In our opinion the potential of these intelligent and versatile animals is underestimated. They have a range of uses many of which are relevant to areas such as here in western Norway.
They are not true ruminants and are more closely related to camels than other breeds of domestic livestock. They can thrive on poor quality grazing and will eat most vegetation, including saplings, nettles, bushes, etc. They are therefore suitable for grazing marginal areas and holding the landscape open.
They have a good respect for fences and require minimal investment in housing (a simple three sided shelter with roof is adequate). They can be trained as livestock guardians and are used extensively in some countries to protect sheep, goats, etc from predators.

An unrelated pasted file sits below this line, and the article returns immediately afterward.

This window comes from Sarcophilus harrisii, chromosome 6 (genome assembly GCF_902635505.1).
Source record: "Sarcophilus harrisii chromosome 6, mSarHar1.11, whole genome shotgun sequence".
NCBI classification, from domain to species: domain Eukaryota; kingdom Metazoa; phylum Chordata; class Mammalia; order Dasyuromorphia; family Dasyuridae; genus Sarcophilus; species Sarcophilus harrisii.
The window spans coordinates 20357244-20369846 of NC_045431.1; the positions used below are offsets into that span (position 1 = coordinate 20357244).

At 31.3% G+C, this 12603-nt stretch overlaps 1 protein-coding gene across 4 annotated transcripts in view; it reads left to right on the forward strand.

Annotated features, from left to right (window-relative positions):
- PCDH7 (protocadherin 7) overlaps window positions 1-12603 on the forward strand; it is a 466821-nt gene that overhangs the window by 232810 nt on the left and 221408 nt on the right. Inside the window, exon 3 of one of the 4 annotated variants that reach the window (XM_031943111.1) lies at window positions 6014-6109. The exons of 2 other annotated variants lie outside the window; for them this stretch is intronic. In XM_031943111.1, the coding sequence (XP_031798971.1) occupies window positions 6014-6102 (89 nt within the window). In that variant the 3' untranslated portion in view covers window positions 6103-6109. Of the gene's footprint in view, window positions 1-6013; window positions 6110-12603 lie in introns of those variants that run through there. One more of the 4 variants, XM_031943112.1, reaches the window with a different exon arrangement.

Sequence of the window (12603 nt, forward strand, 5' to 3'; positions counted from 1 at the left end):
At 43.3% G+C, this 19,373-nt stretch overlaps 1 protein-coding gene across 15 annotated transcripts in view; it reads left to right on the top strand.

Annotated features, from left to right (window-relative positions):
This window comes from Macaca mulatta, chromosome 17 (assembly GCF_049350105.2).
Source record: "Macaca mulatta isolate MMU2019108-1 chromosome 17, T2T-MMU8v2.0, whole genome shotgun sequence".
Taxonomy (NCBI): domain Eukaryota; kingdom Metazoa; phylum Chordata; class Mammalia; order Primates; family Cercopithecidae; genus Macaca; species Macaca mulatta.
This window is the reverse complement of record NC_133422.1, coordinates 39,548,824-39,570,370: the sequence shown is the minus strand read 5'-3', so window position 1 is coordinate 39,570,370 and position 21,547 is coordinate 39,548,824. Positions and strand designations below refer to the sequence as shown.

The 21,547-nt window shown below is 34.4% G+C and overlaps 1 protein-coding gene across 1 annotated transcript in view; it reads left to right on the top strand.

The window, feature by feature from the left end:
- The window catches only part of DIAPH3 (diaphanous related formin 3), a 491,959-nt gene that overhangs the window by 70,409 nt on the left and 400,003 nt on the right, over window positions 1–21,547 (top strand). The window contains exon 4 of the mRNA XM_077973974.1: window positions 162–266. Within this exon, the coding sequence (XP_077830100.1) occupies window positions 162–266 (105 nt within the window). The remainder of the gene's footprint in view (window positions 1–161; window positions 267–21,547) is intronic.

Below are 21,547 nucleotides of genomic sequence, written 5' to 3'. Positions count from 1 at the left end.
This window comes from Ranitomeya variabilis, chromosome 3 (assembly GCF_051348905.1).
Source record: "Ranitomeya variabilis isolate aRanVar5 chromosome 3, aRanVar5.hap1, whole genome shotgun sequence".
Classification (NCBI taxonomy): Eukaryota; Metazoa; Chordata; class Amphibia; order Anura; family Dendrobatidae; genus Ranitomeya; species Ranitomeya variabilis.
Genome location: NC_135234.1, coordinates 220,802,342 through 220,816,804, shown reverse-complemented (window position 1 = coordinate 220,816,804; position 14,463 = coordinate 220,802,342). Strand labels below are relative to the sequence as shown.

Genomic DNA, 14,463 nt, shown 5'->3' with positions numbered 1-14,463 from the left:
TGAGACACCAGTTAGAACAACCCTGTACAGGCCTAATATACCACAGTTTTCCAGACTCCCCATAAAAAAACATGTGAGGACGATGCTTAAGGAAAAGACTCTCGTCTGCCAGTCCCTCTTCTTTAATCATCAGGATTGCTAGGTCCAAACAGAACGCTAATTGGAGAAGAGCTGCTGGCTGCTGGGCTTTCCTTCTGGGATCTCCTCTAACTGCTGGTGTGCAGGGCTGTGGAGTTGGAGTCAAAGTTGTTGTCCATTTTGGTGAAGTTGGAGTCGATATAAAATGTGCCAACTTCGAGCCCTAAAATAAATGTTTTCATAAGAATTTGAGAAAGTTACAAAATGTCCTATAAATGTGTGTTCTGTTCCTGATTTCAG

They make excellent pack animals and can carry up to around 45 kilos. The foot consists of a soft pad and toe nails and therefore causes very little damage to trails, in USA llamas are permitted in many national parks where the use of other pack animals is not allowed.
They produce a fine fiber. Once the coarser guard hair is removed the fleece is of high quality and contains no lanolin, so is suitable for people who are allergic to other natural fibers. Some strains of llama are now being bred to produce a higher quality fleece with little or no guard hair.
Llama meat is of good quality and lean with around 3% fat content. The taste is something between venison and beef. Meat production could be a possible future farming opportunity.
They are cheap to keep, we estimate winter feed costs for an adult llama to be about kr800 (about two round bales of sileage), usually have few health problems, are easy to train and are a pleasure to own and work with.